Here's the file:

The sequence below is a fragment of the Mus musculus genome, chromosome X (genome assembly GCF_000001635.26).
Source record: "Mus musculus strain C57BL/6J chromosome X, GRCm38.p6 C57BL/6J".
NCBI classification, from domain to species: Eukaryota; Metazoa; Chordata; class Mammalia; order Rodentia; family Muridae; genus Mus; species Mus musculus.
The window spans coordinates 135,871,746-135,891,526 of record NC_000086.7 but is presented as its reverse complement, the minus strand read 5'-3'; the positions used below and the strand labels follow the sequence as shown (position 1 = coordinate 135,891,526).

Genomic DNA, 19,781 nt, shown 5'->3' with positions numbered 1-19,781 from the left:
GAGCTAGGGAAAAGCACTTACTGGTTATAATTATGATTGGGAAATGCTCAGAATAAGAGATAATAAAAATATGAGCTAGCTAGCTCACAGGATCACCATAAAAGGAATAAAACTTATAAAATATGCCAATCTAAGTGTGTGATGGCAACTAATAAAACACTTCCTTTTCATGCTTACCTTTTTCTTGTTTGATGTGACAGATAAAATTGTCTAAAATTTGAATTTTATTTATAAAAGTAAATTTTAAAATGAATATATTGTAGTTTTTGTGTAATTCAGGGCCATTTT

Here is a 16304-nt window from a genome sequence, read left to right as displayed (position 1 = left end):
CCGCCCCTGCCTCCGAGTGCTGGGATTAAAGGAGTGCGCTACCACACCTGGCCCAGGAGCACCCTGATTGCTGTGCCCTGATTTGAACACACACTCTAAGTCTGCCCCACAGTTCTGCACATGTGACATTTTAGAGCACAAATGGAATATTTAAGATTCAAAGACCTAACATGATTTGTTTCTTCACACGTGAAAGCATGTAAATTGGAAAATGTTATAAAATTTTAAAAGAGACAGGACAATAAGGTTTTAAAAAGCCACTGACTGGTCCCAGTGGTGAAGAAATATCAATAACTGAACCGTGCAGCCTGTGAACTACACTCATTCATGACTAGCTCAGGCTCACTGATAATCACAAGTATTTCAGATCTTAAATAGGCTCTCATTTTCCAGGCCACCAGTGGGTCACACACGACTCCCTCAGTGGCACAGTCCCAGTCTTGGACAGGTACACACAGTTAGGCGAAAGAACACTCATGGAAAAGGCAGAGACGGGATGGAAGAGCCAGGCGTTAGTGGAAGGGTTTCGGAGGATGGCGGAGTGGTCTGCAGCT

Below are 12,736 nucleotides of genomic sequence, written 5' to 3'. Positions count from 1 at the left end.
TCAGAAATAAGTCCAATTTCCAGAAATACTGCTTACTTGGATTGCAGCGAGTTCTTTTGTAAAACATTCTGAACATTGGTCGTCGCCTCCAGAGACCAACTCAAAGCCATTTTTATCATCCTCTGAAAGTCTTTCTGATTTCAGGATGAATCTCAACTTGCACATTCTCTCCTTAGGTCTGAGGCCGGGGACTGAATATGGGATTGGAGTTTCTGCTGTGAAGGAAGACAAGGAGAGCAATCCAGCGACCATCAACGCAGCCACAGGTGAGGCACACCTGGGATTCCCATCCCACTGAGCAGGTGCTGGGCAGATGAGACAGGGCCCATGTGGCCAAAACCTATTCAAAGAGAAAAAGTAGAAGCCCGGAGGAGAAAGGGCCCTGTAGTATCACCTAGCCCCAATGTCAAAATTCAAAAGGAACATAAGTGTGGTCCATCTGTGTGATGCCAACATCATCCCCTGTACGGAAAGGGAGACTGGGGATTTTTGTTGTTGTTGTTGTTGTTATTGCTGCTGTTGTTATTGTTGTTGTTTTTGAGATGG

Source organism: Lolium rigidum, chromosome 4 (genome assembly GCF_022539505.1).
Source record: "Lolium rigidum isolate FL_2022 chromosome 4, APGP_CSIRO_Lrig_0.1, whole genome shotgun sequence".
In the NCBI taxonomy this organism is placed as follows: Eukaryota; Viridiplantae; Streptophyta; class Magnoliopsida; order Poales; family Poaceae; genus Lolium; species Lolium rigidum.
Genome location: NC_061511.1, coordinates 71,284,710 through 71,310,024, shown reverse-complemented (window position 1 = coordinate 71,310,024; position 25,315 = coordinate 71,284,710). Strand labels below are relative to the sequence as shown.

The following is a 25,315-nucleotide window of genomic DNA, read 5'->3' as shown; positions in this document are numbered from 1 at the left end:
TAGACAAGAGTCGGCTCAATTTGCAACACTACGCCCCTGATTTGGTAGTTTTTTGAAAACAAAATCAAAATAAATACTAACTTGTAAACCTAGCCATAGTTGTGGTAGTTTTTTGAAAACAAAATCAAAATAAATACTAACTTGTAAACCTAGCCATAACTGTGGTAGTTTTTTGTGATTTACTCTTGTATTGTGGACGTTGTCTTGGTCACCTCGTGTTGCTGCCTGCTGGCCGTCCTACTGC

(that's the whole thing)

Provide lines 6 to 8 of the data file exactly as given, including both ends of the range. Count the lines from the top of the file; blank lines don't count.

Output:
GAGCTAGGGAAAAGCACTTACTGGTTATAATTATGATTGGGAAATGCTCAGAATAAGAGATAATAAAAATATGAGCTAGCTAGCTCACAGGATCACCATAAAAGGAATAAAACTTATAAAATATGCCAATCTAAGTGTGTGATGGCAACTAATAAAACACTTCCTTTTCATGCTTACCTTTTTCTTGTTTGATGTGACAGATAAAATTGTCTAAAATTTGAATTTTATTTATAAAAGTAAATTTTAAAATGAATATATTGTAGTTTTTGTGTAATTCAGGGCCATTTT

Here is a 16304-nt window from a genome sequence, read left to right as displayed (position 1 = left end):
CCGCCCCTGCCTCCGAGTGCTGGGATTAAAGGAGTGCGCTACCACACCTGGCCCAGGAGCACCCTGATTGCTGTGCCCTGATTTGAACACACACTCTAAGTCTGCCCCACAGTTCTGCACATGTGACATTTTAGAGCACAAATGGAATATTTAAGATTCAAAGACCTAACATGATTTGTTTCTTCACACGTGAAAGCATGTAAATTGGAAAATGTTATAAAATTTTAAAAGAGACAGGACAATAAGGTTTTAAAAAGCCACTGACTGGTCCCAGTGGTGAAGAAATATCAATAACTGAACCGTGCAGCCTGTGAACTACACTCATTCATGACTAGCTCAGGCTCACTGATAATCACAAGTATTTCAGATCTTAAATAGGCTCTCATTTTCCAGGCCACCAGTGGGTCACACACGACTCCCTCAGTGGCACAGTCCCAGTCTTGGACAGGTACACACAGTTAGGCGAAAGAACACTCATGGAAAAGGCAGAGACGGGATGGAAGAGCCAGGCGTTAGTGGAAGGGTTTCGGAGGATGGCGGAGTGGTCTGCAGCT